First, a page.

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United States Department of Agriculture

Agricultural Research Service

Research Project: Immune Factors in Vaccine-Enhanced Pandemic H1n1 Influenza Disease Project Number: 3625-32000-108-11
Project Type: Reimbursable

Start Date: Feb 02, 2012
End Date: Jan 31, 2014

Objective:
1. Determine if antibodies elicited by an inactivated vaccine predispose pigs for enhanced disease when infected with the heterologous panH1N1 virus. The working hypothesis of this aim is that vaccination elicits IgG antibodies that do not neutralize the challenge virus but trigger greater inflammation of the infected lungs. 2. Determine if mismatch between viral surface antigens of vaccine and challenge strains is sufficient to cause enhanced disease following challenge. The working hypothesis is that disease enhancement primed by the heterologous vaccine stems from antigenic differences in the highly variable HA and/or NA envelope proteins.

Approach:
We will determine if antibodies induced by heterologous H1 virus vaccination are sufficient to predispose pigs for enhanced disease after panH1N1 infection. We will test our working hypothesis using an experimental approach of passively immunizing pigs followed by heterologous panH1N1 inoculation. The rationale for this aim is that completing it will reveal whether a systemic antibody response creates susceptibility to enhanced disease. The additional experimental approach is to generate two virus-like particle (VLP) vaccines that bear HA, NA, and M1 proteins of either MN08 or CA09. Adjuvanted vaccines will be formulated from the two VLP’s, with HA activity calibrated to match the corresponding inactivated whole-virus vaccines. We will analyze the cross-reactivity of antibodies and T cells induced by each VLP and whole-virus vaccine, and test the protective or enhancing effects on CA09 challenge. The rationale for this aim is that it will reveal whether viral envelope proteins in an inactivated H1 vaccine trigger the pathogenic immune response to heterologous panH1N1 infection. Findings from this work will aid future efforts to identify specific epitopes and immune mechanisms pivotal to the problem. Outcomes will provide insight into the safety and efficacy of VLP and other subunit forms of IAV vaccine, when vaccinates encounter antigenically divergent zoonotic strains. Animal studies will be conducted at the NADC; blood and tissue samples will be processed to access humoral and cell mediated immune response to vaccine. Post-challenge, samples will be processed at NADC for bacteriologic, virologic, and histologic studies to assess virus replication and pathology in various porcine tissues. Blood samples will also be given to our collaborators to perform the cell mediated immune assays.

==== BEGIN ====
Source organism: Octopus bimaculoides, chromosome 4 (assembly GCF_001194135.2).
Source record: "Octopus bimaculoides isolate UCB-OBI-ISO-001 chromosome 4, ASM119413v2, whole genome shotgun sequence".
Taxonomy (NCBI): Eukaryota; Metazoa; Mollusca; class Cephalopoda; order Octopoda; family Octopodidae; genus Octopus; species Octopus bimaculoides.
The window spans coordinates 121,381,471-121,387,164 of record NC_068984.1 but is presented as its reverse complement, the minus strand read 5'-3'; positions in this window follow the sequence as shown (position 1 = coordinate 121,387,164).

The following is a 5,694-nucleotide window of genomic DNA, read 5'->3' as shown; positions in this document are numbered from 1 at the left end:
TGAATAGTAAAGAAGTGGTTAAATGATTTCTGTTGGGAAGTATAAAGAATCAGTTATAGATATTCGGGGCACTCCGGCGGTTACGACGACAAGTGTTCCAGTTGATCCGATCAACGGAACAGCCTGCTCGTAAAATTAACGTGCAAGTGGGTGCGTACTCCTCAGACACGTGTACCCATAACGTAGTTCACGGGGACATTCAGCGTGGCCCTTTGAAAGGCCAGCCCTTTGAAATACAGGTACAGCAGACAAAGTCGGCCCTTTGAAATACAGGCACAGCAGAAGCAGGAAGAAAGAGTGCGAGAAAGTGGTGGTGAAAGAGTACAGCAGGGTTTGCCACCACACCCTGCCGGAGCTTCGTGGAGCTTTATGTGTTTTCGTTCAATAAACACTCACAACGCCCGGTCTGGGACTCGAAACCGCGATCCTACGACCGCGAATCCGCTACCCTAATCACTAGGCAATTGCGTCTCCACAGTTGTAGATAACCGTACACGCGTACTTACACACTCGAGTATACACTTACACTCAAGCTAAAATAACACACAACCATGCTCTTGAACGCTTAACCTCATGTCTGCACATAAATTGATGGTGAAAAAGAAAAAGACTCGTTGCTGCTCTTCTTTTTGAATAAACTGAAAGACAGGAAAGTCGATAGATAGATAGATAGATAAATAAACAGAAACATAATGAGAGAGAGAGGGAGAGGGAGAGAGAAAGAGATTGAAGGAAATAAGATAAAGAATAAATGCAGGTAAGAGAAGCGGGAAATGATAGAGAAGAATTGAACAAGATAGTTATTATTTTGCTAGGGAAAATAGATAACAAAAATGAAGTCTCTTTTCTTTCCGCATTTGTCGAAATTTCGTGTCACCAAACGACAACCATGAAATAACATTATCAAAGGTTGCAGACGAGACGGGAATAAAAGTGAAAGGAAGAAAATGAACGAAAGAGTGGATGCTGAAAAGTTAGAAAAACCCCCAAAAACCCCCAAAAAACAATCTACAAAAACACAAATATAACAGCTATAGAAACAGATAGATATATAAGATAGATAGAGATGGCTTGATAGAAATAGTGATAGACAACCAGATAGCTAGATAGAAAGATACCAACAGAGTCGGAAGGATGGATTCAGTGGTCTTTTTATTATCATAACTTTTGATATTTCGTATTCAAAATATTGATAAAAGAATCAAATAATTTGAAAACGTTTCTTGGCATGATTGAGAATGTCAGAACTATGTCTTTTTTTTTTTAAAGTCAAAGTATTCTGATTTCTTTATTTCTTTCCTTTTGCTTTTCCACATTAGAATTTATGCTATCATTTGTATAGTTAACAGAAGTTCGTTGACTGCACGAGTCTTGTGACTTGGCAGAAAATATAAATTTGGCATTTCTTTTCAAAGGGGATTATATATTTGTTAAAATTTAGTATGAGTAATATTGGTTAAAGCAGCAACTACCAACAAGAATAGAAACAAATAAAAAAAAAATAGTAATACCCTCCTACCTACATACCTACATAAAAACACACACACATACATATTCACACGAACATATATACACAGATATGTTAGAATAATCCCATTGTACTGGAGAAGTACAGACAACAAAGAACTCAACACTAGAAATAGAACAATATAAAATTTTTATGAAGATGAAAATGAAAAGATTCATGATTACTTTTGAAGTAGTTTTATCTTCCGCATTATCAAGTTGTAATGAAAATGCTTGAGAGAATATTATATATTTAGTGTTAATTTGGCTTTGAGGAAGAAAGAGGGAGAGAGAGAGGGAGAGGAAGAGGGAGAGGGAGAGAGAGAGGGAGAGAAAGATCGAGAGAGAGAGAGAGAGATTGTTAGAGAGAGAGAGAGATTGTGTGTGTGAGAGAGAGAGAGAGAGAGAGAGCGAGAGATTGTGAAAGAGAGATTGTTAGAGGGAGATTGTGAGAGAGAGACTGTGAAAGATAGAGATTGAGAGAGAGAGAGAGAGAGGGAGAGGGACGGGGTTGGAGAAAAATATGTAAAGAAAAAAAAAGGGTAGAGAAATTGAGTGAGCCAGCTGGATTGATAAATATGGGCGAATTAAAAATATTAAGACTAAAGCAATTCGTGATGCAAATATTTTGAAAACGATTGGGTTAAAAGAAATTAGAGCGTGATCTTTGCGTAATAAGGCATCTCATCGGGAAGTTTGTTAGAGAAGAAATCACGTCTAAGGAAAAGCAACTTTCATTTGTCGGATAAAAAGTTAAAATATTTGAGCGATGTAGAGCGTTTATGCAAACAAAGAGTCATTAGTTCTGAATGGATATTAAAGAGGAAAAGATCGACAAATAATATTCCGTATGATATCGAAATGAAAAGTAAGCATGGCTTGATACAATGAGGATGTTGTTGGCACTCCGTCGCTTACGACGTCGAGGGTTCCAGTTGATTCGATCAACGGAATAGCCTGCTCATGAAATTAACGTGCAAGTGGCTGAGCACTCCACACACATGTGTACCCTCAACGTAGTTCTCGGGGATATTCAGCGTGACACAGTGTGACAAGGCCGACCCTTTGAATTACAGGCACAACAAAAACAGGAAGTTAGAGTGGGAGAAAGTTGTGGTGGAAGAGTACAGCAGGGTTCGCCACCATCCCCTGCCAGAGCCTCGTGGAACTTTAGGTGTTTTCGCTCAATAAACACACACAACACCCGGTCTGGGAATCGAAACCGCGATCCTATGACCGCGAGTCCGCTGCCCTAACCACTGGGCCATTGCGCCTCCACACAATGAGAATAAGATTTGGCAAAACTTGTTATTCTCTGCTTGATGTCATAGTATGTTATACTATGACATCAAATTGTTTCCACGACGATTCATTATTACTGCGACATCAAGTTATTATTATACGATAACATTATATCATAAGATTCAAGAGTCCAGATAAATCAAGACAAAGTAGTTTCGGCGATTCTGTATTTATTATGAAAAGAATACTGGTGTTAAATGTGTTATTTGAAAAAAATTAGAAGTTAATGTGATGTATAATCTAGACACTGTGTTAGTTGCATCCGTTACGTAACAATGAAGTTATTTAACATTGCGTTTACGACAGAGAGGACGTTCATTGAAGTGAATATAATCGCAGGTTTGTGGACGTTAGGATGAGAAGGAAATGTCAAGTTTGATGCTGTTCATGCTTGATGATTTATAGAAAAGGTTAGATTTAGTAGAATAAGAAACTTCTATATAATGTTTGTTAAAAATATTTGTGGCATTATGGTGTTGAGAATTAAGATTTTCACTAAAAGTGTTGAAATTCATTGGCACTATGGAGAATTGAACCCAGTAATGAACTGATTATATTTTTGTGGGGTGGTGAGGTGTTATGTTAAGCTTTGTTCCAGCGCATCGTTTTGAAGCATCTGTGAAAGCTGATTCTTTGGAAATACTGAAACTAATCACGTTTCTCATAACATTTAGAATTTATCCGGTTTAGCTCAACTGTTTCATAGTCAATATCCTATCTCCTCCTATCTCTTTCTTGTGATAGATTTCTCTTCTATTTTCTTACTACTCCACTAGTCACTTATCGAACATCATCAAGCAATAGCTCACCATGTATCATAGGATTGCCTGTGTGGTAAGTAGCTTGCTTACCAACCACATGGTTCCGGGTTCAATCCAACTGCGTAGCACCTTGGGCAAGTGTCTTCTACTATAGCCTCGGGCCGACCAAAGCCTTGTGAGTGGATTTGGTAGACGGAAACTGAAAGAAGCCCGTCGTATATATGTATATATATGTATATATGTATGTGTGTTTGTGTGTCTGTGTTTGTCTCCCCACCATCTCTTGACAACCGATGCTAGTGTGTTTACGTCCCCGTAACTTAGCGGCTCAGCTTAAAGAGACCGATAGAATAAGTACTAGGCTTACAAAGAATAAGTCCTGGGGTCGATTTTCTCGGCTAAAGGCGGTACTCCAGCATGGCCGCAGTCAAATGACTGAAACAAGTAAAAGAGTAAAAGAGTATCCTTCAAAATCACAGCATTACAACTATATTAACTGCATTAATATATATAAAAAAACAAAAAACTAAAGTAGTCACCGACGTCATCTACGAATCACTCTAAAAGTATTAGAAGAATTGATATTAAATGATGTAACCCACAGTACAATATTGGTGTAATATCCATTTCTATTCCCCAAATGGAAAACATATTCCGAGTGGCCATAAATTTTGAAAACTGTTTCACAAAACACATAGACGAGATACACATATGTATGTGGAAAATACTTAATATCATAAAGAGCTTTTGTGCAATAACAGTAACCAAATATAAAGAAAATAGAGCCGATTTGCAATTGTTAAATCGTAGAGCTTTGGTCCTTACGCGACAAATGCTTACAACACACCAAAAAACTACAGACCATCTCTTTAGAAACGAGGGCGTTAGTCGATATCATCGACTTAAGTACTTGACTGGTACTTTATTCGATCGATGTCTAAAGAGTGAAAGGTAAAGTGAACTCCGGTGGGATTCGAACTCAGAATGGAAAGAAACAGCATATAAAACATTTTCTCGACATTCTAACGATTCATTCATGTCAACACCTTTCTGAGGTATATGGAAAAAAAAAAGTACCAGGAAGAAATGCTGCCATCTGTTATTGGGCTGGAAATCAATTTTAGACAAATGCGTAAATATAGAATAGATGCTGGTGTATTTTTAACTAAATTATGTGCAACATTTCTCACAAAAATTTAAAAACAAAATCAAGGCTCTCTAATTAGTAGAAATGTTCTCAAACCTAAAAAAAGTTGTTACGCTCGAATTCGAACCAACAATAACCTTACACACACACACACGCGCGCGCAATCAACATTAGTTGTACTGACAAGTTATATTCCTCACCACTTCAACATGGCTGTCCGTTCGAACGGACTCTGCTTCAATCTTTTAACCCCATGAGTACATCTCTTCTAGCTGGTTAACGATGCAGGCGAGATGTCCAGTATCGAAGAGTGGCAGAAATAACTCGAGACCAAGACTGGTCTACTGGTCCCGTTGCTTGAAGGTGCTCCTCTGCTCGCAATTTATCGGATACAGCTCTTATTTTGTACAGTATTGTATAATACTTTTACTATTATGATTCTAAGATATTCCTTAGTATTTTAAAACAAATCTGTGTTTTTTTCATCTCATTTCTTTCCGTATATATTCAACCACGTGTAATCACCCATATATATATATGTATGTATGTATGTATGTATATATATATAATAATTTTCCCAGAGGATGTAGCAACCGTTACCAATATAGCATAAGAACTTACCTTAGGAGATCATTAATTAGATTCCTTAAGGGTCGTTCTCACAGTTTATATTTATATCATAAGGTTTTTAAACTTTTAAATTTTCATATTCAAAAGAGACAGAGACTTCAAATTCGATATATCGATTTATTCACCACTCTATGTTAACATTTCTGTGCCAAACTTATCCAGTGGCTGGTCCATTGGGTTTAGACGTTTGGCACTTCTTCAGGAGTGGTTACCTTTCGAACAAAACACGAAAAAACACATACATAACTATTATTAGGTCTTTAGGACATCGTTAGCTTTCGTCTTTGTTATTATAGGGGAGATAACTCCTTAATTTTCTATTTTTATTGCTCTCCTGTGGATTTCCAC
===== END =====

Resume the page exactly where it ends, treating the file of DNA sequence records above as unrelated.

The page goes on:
Last Modified: 7/22/2014
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